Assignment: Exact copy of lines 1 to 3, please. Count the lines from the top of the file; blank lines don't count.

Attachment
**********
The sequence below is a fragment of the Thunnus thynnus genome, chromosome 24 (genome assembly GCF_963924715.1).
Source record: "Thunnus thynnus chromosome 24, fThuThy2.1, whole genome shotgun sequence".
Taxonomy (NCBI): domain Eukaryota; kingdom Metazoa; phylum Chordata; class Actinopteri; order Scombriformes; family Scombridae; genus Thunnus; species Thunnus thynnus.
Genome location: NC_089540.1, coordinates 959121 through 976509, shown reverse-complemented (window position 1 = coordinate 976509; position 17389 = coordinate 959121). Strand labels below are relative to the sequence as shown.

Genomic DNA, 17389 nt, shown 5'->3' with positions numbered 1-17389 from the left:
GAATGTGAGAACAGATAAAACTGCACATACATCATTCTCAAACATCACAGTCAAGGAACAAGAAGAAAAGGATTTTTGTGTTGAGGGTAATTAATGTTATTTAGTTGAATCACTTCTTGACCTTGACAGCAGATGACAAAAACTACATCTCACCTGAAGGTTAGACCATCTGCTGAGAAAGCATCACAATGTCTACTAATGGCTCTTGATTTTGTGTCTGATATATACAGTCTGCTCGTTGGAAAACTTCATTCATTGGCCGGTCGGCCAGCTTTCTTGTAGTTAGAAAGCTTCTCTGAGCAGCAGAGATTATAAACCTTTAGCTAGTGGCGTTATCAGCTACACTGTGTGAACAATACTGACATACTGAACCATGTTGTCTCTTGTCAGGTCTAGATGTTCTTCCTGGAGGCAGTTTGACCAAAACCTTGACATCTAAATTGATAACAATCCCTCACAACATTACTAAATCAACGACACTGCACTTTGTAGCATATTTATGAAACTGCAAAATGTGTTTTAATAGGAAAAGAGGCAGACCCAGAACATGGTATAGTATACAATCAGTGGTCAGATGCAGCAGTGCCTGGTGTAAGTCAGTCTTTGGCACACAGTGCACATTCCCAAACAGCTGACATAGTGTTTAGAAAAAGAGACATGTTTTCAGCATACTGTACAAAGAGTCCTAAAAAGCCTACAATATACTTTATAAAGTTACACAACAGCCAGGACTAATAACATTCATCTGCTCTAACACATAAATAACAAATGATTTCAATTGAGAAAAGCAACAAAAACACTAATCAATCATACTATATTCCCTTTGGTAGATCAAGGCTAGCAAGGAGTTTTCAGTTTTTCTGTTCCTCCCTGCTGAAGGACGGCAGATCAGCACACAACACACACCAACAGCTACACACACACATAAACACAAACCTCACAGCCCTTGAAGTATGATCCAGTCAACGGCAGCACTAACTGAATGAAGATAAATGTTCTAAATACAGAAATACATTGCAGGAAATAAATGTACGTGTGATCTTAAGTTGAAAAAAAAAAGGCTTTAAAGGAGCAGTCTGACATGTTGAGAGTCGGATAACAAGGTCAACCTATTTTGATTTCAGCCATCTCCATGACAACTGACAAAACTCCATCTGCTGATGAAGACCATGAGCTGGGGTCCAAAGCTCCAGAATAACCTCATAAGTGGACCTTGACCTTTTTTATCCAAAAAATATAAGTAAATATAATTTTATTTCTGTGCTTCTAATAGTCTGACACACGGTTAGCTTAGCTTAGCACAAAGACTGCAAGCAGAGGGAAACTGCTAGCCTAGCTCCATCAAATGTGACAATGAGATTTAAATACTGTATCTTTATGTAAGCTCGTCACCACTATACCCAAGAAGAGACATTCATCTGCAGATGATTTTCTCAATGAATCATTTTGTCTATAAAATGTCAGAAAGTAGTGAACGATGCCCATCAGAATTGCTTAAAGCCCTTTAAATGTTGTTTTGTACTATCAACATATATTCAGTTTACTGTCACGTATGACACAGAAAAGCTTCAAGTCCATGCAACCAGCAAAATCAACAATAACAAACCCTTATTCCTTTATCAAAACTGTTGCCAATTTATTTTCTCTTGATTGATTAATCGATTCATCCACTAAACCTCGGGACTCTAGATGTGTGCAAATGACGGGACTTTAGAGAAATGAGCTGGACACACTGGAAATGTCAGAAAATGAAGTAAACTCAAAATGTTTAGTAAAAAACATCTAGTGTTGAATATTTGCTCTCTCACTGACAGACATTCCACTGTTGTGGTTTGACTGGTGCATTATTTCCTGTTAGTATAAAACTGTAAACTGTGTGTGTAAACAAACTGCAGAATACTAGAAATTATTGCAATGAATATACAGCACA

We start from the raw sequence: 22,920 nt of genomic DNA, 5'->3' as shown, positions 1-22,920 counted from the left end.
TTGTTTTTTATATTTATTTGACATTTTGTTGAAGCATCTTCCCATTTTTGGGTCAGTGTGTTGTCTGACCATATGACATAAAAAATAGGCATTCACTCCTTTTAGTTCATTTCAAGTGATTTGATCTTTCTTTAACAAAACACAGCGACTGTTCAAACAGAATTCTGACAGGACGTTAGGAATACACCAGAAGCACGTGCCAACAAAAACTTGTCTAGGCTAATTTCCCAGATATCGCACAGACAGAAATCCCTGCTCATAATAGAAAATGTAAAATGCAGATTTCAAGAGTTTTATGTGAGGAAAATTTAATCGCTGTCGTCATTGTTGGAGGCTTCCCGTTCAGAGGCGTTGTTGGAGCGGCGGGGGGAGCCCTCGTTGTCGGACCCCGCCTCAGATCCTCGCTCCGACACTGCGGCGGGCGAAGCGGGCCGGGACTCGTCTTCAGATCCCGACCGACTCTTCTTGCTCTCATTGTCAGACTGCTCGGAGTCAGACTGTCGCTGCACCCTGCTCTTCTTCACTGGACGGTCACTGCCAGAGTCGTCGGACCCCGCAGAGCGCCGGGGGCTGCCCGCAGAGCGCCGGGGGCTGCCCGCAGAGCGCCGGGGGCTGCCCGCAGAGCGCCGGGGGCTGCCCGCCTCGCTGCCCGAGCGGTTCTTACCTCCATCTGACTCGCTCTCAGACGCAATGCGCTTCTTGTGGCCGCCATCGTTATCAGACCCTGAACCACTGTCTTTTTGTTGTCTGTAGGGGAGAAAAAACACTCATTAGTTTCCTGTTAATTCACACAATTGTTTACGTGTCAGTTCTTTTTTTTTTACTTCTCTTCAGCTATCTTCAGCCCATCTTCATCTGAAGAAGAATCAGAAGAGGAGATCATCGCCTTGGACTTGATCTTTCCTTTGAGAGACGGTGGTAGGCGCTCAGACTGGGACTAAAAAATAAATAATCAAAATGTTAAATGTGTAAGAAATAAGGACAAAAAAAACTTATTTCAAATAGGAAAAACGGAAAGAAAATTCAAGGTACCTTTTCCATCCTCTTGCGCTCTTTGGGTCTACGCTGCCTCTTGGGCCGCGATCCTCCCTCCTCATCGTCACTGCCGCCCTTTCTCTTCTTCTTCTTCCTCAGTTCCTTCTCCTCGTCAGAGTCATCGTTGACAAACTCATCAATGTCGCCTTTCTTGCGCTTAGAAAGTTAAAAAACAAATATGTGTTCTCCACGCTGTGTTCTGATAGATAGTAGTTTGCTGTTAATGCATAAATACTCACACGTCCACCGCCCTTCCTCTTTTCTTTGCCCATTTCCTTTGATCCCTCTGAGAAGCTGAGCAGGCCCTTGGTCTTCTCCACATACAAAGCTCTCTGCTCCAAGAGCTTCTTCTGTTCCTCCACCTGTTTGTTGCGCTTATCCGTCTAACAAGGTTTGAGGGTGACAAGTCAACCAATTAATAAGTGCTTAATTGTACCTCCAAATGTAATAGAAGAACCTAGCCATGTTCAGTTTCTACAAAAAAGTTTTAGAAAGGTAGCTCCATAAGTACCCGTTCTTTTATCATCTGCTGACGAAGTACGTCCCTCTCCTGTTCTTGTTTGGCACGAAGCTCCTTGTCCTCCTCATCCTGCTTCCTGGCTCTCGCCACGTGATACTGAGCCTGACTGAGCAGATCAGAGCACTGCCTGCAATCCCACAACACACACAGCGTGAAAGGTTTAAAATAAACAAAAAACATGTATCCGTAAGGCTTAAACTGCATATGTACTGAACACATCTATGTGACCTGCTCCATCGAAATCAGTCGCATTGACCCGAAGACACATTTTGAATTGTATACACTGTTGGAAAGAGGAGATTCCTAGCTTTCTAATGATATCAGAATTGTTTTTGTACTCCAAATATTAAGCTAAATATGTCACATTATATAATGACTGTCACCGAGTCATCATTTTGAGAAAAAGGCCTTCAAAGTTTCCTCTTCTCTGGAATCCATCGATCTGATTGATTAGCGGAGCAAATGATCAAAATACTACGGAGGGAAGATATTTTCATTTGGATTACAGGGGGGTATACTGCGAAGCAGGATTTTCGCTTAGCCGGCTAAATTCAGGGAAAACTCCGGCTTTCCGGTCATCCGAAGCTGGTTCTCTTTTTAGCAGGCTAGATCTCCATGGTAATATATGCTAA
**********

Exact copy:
The sequence below is a fragment of the Thunnus thynnus genome, chromosome 24 (genome assembly GCF_963924715.1).
Source record: "Thunnus thynnus chromosome 24, fThuThy2.1, whole genome shotgun sequence".
Taxonomy (NCBI): domain Eukaryota; kingdom Metazoa; phylum Chordata; class Actinopteri; order Scombriformes; family Scombridae; genus Thunnus; species Thunnus thynnus.